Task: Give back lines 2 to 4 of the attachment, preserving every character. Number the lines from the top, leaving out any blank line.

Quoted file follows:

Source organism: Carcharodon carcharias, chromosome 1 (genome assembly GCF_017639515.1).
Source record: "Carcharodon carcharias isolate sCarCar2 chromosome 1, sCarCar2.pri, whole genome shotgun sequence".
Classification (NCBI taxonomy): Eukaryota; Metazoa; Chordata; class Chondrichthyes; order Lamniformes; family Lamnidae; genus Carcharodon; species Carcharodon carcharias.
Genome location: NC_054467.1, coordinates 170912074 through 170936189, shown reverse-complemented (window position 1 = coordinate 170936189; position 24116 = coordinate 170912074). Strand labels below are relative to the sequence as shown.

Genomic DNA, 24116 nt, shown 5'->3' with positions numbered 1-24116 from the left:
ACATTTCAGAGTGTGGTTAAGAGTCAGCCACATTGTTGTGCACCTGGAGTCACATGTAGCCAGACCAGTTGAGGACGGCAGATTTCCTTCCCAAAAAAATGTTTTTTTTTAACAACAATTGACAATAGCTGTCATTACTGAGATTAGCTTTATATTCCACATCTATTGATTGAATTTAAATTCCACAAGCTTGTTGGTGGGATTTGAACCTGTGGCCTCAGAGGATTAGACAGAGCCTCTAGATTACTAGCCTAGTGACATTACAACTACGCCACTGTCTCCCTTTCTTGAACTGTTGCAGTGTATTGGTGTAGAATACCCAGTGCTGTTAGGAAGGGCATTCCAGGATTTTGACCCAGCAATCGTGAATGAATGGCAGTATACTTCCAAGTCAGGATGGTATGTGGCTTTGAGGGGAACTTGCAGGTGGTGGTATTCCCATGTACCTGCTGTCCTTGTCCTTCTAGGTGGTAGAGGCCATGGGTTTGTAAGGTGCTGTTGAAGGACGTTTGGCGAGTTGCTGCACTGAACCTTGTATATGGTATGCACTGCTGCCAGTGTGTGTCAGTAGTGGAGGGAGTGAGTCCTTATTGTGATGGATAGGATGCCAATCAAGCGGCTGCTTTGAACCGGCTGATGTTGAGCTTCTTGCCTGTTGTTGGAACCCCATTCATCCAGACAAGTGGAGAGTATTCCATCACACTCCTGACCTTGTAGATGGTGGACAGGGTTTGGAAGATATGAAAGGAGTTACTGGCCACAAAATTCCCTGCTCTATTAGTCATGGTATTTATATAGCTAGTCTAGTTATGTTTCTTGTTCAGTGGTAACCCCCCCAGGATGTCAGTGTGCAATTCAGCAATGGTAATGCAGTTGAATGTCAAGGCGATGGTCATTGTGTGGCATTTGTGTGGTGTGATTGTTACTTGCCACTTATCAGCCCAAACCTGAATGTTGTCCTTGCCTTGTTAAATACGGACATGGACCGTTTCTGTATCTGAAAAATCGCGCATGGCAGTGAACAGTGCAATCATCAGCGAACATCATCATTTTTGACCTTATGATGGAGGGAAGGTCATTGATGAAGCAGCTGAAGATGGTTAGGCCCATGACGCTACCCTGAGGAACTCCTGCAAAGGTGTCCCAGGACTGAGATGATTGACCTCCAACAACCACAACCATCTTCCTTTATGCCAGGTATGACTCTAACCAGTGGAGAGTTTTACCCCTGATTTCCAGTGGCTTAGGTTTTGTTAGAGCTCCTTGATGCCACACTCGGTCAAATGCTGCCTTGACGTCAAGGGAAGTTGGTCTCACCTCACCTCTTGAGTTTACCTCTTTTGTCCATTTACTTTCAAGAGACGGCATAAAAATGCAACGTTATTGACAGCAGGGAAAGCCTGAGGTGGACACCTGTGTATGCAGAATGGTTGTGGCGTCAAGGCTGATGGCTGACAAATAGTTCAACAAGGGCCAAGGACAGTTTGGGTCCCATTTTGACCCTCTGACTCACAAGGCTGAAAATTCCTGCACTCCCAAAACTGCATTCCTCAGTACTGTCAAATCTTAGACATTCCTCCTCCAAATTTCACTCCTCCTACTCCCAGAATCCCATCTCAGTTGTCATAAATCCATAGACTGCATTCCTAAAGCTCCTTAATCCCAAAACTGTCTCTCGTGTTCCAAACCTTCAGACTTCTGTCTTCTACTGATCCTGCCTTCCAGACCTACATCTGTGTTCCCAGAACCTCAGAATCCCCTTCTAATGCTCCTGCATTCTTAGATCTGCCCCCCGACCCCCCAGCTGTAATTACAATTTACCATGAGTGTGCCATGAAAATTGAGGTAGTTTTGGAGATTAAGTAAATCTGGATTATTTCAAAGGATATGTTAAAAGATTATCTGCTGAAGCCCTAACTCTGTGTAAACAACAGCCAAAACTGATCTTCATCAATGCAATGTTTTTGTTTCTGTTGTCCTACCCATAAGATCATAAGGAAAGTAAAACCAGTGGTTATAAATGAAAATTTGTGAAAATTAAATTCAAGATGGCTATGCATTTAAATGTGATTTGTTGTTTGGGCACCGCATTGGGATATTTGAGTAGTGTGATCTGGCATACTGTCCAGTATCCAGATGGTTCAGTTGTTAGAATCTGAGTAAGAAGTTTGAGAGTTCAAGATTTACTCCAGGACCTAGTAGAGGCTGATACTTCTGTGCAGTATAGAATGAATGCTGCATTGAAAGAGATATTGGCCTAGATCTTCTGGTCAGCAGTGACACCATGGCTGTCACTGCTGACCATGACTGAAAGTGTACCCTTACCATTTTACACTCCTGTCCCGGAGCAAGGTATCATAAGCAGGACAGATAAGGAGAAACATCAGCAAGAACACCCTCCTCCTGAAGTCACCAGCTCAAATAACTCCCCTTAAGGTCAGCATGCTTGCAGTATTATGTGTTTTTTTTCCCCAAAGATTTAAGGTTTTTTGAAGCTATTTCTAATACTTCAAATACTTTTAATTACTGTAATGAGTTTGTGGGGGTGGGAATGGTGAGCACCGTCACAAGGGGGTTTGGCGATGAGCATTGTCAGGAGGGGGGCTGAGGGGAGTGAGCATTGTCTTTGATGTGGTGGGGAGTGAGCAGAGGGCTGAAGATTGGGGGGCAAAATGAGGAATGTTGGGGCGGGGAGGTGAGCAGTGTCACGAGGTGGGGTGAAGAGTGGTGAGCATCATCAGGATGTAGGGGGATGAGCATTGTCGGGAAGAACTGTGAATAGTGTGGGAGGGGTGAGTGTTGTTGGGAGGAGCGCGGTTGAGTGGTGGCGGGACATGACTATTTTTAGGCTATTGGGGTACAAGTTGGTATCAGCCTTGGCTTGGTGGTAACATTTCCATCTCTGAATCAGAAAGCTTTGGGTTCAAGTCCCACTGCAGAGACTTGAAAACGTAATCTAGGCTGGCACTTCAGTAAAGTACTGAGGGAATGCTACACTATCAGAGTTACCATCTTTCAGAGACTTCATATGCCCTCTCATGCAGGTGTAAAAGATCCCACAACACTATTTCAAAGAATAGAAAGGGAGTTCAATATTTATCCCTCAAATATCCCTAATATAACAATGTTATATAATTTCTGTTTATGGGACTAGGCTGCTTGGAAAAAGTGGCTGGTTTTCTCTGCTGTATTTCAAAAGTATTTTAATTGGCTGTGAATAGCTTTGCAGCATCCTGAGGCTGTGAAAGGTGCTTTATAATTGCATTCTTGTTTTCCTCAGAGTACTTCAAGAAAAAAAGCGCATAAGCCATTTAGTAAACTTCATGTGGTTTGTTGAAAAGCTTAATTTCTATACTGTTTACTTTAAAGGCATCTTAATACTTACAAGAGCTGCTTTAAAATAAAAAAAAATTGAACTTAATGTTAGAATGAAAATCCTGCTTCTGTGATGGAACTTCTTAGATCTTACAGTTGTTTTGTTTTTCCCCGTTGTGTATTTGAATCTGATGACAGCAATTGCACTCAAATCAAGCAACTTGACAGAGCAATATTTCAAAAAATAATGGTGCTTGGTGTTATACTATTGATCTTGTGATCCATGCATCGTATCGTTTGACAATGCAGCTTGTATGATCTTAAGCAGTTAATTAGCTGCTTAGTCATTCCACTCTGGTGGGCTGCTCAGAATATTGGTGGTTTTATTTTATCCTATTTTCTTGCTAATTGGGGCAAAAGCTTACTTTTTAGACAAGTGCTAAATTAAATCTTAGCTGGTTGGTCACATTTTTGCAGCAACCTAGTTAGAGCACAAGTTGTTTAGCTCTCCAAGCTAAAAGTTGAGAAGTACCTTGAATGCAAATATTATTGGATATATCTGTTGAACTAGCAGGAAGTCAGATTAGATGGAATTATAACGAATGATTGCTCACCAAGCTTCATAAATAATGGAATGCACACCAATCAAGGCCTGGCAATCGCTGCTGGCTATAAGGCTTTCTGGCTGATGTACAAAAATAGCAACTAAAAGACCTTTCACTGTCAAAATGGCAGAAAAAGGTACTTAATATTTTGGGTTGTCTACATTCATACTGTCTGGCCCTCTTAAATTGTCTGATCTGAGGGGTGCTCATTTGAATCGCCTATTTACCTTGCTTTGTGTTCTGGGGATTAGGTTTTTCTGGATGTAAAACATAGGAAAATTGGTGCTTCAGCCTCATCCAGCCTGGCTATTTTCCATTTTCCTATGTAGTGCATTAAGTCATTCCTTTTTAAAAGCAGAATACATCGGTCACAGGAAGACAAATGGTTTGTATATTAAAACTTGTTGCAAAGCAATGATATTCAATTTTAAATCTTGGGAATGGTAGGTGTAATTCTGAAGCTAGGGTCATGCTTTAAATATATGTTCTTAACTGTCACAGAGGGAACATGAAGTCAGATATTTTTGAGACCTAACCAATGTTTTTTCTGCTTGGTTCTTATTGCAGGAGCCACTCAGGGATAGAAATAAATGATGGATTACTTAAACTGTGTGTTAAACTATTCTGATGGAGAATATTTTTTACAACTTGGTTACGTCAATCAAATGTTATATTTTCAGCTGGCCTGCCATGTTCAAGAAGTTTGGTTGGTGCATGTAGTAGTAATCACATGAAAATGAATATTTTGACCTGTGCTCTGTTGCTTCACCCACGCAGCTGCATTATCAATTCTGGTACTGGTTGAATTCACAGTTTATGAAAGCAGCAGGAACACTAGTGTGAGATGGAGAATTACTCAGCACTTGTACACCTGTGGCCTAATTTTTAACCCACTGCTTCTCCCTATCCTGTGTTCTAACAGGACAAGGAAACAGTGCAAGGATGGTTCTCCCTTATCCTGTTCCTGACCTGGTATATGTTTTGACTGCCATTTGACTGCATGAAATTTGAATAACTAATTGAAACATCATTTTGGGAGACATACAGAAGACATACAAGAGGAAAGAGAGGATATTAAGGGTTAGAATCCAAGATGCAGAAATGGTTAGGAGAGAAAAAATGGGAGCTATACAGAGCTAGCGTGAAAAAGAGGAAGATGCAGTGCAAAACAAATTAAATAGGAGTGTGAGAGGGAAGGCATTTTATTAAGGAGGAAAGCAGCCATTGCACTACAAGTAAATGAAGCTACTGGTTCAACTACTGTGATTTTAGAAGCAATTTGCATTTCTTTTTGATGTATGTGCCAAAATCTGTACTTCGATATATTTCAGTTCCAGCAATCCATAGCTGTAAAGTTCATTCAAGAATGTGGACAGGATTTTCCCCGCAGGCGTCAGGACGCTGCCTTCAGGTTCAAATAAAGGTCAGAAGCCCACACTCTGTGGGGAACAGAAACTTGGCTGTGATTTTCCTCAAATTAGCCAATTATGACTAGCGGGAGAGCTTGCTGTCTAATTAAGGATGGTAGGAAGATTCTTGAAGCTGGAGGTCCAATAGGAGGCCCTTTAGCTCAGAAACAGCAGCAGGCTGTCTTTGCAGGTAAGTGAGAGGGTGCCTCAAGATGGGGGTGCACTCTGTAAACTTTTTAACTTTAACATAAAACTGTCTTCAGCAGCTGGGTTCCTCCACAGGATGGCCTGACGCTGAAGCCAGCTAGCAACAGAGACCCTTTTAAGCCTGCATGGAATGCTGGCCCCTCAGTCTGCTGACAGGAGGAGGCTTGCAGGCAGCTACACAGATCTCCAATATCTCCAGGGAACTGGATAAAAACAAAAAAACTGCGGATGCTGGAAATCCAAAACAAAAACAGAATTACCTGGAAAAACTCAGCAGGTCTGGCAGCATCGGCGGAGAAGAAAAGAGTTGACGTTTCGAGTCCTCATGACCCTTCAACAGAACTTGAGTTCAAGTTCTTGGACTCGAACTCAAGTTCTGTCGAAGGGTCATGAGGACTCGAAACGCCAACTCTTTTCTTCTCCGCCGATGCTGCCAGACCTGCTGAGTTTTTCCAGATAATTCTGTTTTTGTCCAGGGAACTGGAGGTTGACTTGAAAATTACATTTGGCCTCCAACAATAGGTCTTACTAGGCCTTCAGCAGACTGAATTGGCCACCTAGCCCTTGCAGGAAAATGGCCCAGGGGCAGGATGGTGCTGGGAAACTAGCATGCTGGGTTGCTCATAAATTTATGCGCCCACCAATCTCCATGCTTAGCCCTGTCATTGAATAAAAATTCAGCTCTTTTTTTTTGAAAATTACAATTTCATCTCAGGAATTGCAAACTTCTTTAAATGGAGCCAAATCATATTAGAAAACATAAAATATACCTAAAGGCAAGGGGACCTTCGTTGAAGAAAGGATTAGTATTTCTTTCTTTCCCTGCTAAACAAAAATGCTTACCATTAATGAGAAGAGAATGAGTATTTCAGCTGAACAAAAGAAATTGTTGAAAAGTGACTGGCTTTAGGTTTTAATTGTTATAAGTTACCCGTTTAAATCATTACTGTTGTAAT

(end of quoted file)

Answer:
Source record: "Carcharodon carcharias isolate sCarCar2 chromosome 1, sCarCar2.pri, whole genome shotgun sequence".
Classification (NCBI taxonomy): Eukaryota; Metazoa; Chordata; class Chondrichthyes; order Lamniformes; family Lamnidae; genus Carcharodon; species Carcharodon carcharias.
Genome location: NC_054467.1, coordinates 170912074 through 170936189, shown reverse-complemented (window position 1 = coordinate 170936189; position 24116 = coordinate 170912074). Strand labels below are relative to the sequence as shown.